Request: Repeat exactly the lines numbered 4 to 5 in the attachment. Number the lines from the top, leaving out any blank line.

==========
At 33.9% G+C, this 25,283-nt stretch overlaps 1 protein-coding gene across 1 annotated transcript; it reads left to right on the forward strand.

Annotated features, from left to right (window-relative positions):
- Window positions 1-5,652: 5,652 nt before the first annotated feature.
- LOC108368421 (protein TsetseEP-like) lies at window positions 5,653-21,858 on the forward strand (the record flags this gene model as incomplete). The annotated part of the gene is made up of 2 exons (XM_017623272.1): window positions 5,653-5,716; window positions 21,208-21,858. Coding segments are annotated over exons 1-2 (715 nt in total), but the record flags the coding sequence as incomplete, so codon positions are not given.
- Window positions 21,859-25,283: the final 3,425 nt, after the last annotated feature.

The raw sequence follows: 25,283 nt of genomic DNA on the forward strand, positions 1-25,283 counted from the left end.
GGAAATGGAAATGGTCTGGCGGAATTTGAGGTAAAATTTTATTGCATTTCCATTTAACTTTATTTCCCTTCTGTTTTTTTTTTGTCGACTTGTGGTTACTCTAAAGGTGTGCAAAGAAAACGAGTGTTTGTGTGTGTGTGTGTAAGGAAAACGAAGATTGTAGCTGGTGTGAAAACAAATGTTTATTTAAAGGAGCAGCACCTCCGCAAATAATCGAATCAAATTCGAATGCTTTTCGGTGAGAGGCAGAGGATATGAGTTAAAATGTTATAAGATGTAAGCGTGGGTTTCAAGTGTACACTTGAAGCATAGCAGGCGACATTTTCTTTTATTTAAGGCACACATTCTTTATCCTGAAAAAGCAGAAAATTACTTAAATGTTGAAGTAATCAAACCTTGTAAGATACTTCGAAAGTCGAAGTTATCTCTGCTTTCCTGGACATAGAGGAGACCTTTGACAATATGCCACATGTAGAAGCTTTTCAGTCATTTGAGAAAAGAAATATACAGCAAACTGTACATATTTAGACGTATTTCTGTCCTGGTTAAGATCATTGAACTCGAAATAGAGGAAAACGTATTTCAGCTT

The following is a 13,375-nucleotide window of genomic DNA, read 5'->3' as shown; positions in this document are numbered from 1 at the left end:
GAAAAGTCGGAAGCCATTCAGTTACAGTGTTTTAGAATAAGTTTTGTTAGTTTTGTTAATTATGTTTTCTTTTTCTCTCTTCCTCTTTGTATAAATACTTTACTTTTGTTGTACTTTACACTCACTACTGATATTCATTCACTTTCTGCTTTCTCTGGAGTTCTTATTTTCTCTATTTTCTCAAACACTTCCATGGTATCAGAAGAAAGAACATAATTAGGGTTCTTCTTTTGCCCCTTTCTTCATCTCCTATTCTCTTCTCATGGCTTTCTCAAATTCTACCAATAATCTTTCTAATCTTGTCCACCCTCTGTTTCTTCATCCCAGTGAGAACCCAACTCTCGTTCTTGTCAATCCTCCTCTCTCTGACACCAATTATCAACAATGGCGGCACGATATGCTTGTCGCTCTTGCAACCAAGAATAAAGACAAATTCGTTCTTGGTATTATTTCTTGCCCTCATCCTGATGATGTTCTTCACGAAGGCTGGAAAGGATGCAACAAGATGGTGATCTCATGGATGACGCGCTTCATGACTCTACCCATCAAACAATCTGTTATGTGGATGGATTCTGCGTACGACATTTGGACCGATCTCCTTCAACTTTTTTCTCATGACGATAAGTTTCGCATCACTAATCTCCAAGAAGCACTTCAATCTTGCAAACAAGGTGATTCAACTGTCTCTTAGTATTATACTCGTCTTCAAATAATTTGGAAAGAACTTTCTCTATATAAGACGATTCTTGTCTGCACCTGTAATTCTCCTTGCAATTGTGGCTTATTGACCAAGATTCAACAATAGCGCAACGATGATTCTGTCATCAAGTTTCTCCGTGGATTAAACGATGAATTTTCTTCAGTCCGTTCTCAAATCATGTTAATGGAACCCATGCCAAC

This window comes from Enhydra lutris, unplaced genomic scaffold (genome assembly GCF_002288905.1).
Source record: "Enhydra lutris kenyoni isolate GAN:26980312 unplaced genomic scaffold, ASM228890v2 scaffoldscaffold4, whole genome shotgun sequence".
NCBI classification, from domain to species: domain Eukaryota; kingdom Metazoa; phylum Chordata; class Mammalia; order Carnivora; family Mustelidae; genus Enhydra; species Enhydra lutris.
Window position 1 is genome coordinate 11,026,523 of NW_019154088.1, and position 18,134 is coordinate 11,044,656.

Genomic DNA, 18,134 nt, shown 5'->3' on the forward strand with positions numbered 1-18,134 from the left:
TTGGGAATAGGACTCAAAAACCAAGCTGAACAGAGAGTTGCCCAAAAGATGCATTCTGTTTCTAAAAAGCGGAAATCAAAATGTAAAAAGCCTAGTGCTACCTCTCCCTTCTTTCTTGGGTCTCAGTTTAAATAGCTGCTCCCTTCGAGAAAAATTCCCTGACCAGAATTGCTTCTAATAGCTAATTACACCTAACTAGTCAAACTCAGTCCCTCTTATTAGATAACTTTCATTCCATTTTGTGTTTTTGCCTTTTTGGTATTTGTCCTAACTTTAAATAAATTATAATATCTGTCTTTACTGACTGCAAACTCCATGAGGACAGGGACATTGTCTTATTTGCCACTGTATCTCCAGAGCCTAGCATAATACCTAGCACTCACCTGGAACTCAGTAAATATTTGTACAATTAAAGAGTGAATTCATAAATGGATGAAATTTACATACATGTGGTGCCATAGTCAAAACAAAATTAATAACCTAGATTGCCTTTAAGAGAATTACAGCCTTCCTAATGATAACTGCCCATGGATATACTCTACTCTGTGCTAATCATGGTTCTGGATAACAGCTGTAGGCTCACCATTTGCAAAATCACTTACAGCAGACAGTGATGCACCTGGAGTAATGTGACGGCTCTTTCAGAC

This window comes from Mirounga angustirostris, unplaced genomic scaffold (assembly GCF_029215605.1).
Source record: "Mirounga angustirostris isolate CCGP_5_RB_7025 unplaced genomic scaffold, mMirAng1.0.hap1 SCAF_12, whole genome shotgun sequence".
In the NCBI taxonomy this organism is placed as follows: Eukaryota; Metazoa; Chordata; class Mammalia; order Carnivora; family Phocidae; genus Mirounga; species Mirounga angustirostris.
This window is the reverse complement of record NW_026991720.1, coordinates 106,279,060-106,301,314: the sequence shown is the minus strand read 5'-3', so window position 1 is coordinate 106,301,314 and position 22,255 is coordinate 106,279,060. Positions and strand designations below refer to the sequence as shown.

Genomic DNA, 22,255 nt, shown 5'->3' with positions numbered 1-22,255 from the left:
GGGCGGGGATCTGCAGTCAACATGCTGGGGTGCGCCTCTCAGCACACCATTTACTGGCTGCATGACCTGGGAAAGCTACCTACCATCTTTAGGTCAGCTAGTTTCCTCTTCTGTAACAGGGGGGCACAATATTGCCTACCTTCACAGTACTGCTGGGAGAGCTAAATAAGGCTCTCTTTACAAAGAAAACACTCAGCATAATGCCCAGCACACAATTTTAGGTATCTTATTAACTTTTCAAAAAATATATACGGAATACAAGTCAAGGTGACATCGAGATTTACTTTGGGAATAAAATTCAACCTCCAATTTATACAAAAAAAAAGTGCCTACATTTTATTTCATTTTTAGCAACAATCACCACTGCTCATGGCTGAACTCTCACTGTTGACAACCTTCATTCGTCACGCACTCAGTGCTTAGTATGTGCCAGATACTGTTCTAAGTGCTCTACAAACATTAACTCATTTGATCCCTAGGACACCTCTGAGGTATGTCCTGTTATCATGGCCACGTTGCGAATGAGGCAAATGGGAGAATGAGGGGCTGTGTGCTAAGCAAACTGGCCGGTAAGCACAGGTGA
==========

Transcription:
- LOC108368421 (protein TsetseEP-like) lies at window positions 5,653-21,858 on the forward strand (the record flags this gene model as incomplete). The annotated part of the gene is made up of 2 exons (XM_017623272.1): window positions 5,653-5,716; window positions 21,208-21,858. Coding segments are annotated over exons 1-2 (715 nt in total), but the record flags the coding sequence as incomplete, so codon positions are not given.
- Window positions 21,859-25,283: the final 3,425 nt, after the last annotated feature.